Simply put, I have made no announcement about stepping down as the member of Parliament for Mount Royal. While others might, and I would hate to cast aspersions on my ageism, think that I am stepping down, there is in fact no byelection planned or pending. Any suggestion otherwise falsely offers a critique that I am not present here in Ottawa and working for my constituents in an ongoing way on matters of concern to them and on matters of concern to the House.

Indeed, misinforming my constituents can create difficulties for any MP. I draw to the attention of the House comments of the Speaker on December 1, 2009, regarding a privilege matter I then raised and which the Speaker agreed in the sense of finding a prima facie breach of my privileges in the matter of false and misleading mailings then sent to my riding. In his comments the Speaker, Mr. Milliken, said:

The privilege here was that a member's ability to do his or her job was interfered with by sending this material into his or her constituency. In this case, it was the member for Mount Royal's constituency.

The material was not accurate and caused problems for the member in doing his job as a member of Parliament....Hon. members know that members raising questions of privilege are not normally trying to settle whether a statement is true or not. It is a matter of whether their privileges as members have been breached.

Indeed, even if one views the question of whether there is a pending byelection as a dispute over facts, though clearly there is no dispute over facts as there is no pending byelection, the spreading of such false information, and this is the important point, is a breach of my privileges and interferes with the discharge of my function, as it would be a prejudice to any of the members of the House involved in such conduct and, indeed, may prejudice the institution of Parliament itself.

Simply put, how am I, or any member, to effectively represent a constituency if the constituents are led to believe that the member is no longer their elected representative? How can one correct the confusion and prejudicial damage that has been done in the minds of those who may think I am no longer their representative in Parliament or no longer discharging my duties?

In short, telling my constituents that I am resigning and that there is a byelection imminently occurring is not only patently false, but the clear and important point here is that it violates my privileges as a member and should be regarded by all members in the House as an unacceptable practice for this institution and its members. The particularly relevant part is that while this occurred in my riding of Mount Royal, nothing is to stop this from occurring in another riding and this practice ends up being an affront to all who serve in this place.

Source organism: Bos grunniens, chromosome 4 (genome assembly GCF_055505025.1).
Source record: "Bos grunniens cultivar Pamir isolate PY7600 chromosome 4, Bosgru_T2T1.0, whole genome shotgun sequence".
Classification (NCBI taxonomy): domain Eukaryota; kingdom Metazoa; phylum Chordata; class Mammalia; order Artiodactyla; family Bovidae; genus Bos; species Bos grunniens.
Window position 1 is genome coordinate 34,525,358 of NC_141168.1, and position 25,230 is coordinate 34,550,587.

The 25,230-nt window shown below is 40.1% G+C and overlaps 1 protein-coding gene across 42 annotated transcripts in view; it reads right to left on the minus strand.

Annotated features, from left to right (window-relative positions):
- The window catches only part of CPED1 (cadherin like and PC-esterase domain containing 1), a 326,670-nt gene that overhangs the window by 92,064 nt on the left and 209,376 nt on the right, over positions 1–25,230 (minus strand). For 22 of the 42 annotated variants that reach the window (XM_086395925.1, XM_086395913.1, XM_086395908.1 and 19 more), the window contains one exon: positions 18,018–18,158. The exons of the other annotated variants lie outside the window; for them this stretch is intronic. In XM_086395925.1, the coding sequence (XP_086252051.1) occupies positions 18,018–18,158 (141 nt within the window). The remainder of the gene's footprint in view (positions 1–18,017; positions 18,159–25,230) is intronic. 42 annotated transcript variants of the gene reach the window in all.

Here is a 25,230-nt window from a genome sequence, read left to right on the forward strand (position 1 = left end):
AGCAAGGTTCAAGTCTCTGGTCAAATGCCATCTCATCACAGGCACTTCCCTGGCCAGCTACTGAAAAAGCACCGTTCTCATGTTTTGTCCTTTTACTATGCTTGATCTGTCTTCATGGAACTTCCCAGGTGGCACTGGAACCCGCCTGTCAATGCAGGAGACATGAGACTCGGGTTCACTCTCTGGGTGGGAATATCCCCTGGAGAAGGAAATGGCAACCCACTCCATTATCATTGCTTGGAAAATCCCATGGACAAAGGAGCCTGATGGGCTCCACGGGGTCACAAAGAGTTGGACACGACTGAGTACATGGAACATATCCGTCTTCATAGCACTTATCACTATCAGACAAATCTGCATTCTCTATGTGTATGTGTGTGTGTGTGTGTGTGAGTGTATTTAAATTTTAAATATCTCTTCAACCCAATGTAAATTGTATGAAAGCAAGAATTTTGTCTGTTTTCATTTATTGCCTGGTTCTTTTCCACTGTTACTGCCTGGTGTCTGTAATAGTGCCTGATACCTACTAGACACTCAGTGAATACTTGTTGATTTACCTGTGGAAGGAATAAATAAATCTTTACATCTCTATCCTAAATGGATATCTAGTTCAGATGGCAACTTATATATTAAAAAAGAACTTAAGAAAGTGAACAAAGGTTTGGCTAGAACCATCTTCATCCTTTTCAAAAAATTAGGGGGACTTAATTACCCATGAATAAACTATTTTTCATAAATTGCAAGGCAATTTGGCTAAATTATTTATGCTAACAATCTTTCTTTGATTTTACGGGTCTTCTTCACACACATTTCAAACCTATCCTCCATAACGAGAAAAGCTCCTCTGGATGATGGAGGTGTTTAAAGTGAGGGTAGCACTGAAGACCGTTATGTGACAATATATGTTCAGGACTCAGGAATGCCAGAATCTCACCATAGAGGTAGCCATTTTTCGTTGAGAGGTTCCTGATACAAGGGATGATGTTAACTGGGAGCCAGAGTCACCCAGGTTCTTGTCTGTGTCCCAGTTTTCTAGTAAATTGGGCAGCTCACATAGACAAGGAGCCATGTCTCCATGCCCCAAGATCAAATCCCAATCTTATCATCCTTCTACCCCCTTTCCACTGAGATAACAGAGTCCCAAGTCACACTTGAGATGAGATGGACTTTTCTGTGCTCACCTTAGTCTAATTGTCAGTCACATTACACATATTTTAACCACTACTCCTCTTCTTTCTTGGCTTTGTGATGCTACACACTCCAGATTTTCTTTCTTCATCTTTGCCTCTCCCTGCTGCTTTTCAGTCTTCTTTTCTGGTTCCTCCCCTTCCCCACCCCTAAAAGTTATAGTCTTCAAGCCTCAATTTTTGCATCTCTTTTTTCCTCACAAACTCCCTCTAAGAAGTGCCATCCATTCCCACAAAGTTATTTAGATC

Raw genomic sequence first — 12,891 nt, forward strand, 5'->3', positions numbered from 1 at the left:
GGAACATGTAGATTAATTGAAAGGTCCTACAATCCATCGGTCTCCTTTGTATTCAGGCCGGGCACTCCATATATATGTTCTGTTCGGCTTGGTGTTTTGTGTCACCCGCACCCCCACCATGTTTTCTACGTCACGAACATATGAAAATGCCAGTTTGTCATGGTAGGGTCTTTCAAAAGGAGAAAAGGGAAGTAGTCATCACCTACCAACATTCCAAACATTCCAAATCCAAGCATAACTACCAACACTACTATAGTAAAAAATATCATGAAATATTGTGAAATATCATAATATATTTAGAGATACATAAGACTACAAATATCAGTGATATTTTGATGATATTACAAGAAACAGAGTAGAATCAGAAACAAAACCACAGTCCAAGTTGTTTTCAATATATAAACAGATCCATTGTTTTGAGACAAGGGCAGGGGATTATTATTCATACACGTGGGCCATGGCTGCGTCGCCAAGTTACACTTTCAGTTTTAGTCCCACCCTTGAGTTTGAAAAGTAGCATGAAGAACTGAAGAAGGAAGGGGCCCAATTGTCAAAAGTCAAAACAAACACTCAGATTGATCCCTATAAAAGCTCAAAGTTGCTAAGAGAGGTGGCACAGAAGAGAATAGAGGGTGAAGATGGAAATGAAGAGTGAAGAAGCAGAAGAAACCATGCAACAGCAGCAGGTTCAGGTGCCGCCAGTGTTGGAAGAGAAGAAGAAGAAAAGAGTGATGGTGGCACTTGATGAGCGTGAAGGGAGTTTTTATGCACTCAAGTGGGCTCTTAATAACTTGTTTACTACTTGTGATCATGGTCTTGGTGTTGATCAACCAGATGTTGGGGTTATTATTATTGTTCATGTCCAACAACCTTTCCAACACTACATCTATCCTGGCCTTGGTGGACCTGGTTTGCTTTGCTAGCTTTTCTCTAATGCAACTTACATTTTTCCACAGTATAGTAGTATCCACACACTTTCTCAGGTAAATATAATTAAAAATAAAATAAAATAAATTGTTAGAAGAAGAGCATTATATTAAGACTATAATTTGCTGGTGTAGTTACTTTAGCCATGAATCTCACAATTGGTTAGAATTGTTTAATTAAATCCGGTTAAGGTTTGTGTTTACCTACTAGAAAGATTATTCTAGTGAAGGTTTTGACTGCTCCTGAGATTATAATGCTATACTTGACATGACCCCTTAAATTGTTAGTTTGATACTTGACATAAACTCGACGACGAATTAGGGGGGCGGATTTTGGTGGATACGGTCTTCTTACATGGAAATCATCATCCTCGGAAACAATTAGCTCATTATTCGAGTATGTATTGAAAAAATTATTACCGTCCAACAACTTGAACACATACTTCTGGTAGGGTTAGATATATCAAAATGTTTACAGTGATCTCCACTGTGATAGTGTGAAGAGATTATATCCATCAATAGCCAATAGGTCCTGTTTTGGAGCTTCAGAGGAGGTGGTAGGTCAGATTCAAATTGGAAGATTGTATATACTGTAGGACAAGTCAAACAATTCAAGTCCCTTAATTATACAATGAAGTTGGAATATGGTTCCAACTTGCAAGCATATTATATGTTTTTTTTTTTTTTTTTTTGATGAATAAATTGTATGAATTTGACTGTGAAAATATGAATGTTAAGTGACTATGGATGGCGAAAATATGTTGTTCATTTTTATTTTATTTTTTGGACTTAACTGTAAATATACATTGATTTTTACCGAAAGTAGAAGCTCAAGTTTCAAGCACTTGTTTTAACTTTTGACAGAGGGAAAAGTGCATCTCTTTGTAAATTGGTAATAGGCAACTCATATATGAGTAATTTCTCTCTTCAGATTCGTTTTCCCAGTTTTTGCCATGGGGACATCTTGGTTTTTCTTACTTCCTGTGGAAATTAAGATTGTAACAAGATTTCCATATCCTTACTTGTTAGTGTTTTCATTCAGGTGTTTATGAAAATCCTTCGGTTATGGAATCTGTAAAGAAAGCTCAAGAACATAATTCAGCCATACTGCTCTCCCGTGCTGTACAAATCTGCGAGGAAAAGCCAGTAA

If you require more information on this matter prior to ruling, Mr. Speaker, I would be pleased to table appropriate documentation before the House. As I noted before, if you agree that this is a prima facie breach of privilege, I would be prepared to move the appropriate motion to refer this matter to committee which, with its investigative powers, could get to the bottom of this and recommend appropriate sanctions in the circumstances where appropriate.

Telephone Calls to Mount Royal Constituents
Privilege
Routine Proceedings

3:35 p.m.

NDP

Joe Comartin Windsor—Tecumseh, ON

Mr. Speaker, I would like to support the member's motion for your determination that this is a clear prima facie breach of his privileges as a member of this House. It is the same type of abuse that any one of us could be exposed to.

One point I want to make is that at some point down the road, once it goes to committee, the committee will use its investigative powers, and we are potentially not able ultimately to determine the source or sources of this conduct. That is not an issue that should be of concern for your ruling. Your ruling is simply on whether, on the face of it, it is clearly a breach of his privilege.

It is a breach to any one of us if that type of conduct is allowed to stand. It is important for his constituency to be advised that this House, through you, Mr. Speaker, has made a determination that it is a breach of his privilege. That finding and ruling on your behalf is quite crucial to redress some of the loss and abuse that he has suffered in his relationship with his constituents, so it is quite important that the ruling be made.

I would suggest it is also important that the ruling be made fairly rapidly.

Telephone Calls to Mount Royal Constituents
Privilege
Routine Proceedings

3:35 p.m.

York—Simcoe
Ontario

Conservative

Peter Van Loan Leader of the Government in the House of Commons

Mr. Speaker, I know nothing of the activities that the hon. member has complained of, though it is quite evident and the government is certainly willing to admit that he is in fact here today in Parliament. That, I think, is evident to everybody.

However, it does bring to mind a dilemma that was faced by Sir John A. Macdonald over several decades, when George Brown, holding the editorial pen of The Globe, repeatedly wrote that he was about to resign. Though that did go on for several decades, I do not ever recall a point of order being made or a point of privilege being made at that time.

However, if we do see fit to make further submissions, we will advise you.

Telephone Calls to Mount Royal Constituents
Privilege
Routine Proceedings

3:35 p.m.

Conservative

The Speaker Andrew Scheer

I thank the hon. members for their interventions. The Chair will take this under advisement.

(Bill C-16. On the Order: Government Orders:)

November 15, 2011 — Consideration at report stage of Bill C-16, An Act to amend the National Defence Act (military judges) — The Minister of National Defence.